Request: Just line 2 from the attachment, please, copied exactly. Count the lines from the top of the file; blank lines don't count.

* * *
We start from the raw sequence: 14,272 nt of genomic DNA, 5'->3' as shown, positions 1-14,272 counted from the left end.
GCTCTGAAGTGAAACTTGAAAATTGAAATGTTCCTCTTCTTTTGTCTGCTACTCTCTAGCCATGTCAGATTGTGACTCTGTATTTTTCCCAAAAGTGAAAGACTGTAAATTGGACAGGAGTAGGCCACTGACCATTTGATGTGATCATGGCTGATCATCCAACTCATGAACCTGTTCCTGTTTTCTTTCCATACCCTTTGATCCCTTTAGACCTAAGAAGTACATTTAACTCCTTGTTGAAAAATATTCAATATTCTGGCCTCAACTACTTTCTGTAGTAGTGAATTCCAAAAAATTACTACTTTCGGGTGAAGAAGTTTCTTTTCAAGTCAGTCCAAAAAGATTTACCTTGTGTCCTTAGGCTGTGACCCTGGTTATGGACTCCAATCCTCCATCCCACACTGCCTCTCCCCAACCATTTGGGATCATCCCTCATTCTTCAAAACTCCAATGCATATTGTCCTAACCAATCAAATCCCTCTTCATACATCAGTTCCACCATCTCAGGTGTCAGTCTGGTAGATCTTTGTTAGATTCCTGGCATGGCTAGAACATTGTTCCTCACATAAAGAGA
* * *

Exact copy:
GCTCTGAAGTGAAACTTGAAAATTGAAATGTTCCTCTTCTTTTGTCTGCTACTCTCTAGCCATGTCAGATTGTGACTCTGTATTTTTCCCAAAAGTGAAAGACTGTAAATTGGACAGGAGTAGGCCACTGACCATTTGATGTGATCATGGCTGATCATCCAACTCATGAACCTGTTCCTGTTTTCTTTCCATACCCTTTGATCCCTTTAGACCTAAGAAGTACATTTAACTCCTTGTTGAAAAATATTCAATATTCTGGCCTCAACTACTTTCTGTAGTAGTGAATTCCAAAAAATTACTACTTTCGGGTGAAGAAGTTTCTTTTCAAGTCAGTCCAAAAAGATTTACCTTGTGTCCTTAGGCTGTGACCCTGGTTATGGACTCCAATCCTCCATCCCACACTGCCTCTCCCCAACCATTTGGGATCATCCCTCATTCTTCAAAACTCCAATGCATATTGTCCTAACCAATCAAATCCCTCTTCATACATCAGTTCCACCATCTCAGGTGTCAGTCTGGTAGATCTTTGTTAGATTCCTGGCATGGCTAGAACATTGTTCCTCACATAAAGAGA